2. Rigorous coupled wave analysis
Rigorous coupled wave analysis (RCWA) was used for the simulation . Two methods were used to extract the refractive index of this structure. The first is the determination of the effective index from the complex coefficients of transmission and reflectance on a metamate-rial slab (S-parameter approach). This method requires taking the inverse of a cosine function, which causes ambiguity due to its multiple branches. To resolve this ambiguity, metamaterials with a different number of unit cells are simulated; the branch that is consistent for a different numbers of unit cells is chosen as the root, as described in .
For light propagating in a periodic structure, an infinite number of modes exist for a given frequency (each mode is the linear combination of many Floquet plane waves based on the periodicity in the transverse directions). As the number of unit cells along the propagation direction is increased, the mode with the smallest imaginary part dominates the optical response . Based on this consideration, a second method is used; in this the eigenvalues of the transfer matrix are solved for a single unit cell; the mode with the smallest decay dominates the optical response and an effective index associated with this mode is obtained.
In RCWA, the electromagnetic fields are expanded into a spatial Fourier series based on the transverse periodicities of the structure. Inside the structure the forward and backward propagating waves have spatial Fourier coefficients Amn,i,σ, Bmn,i,σ, where m and n are the diffraction orders in x and y directions, i is the material index, and σthe polarization. The electric field associated with the forward and backward propagation is a sum over all the spatial components. For instance, the electric field of the forward propagating beams can be expressed as [ exp(-jωt) time dependence]:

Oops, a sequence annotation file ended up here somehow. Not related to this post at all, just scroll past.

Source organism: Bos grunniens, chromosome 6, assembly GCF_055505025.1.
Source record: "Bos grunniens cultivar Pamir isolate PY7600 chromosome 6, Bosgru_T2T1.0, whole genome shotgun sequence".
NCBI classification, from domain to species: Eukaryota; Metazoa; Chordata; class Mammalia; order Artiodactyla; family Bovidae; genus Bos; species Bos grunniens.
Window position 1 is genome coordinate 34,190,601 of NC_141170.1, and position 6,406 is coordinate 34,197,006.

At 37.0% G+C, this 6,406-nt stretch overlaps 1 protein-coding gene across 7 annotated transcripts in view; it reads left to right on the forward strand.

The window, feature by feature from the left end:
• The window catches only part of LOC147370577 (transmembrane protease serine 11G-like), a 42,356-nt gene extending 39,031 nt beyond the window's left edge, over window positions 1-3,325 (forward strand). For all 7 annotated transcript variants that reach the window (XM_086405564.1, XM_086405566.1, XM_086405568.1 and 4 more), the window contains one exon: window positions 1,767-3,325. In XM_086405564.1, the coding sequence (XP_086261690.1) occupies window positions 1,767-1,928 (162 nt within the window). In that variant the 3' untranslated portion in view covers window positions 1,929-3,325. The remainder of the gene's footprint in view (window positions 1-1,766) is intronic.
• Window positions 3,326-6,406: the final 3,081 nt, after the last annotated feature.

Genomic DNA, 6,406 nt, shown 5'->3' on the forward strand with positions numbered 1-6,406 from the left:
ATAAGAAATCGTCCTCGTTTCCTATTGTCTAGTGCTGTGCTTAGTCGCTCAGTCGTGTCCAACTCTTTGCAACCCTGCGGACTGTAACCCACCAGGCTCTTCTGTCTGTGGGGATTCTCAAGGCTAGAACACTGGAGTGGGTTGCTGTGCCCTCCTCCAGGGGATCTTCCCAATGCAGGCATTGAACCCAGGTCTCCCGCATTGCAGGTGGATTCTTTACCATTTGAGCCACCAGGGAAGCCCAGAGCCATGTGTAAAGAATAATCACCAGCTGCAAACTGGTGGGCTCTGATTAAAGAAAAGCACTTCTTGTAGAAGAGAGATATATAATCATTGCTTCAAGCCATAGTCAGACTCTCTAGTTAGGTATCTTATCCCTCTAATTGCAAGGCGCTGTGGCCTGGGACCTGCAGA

where αm ≡ 2πn/lx; βn ≡ 2πn/ly and lx, ly are the periods of the structure in the x- y-directions. In the calculation, the same number of diffraction orders, ( 2N+1 ), are kept in both directions [a total of ( 2N+1 ) 2 orders], with m and n ranging from (-N) to N. Up to 19 diffraction orders (N = 9) were kept in each direction, good convergence was obtained with negligible differences between the simulations for N =8 and N = 9.
Using RCWA, the transmission matrix can be obtained numerically for a periodic structure, which relates the coefficient vector Amn,0,σ, Bmn,0,σ (before the unit cell, index 0) and Amn,l,s, Bmn,l,s (after the unit cell, material index l) by,
where M̿ is a transfer matrix of dimension 4(2N+1)2, which is evaluated based on the Fourier transform of the dielectric function along the transverse directions. Next, the solution for the eigenvalues of the M̿ matrix can be obtained as γq, where q ranges from 1 to 4(2N+1)2, only half of the eigenvalues with modulus larger than 1 represent the physical propagating modes (decaying at infinity), with each mode being a linear combination of all of the spatial harmonics. When light propagates through many unit cells, only the mode with the smallest |γ| (smallest decay) dominates. Thus, the effective index can be expressed as: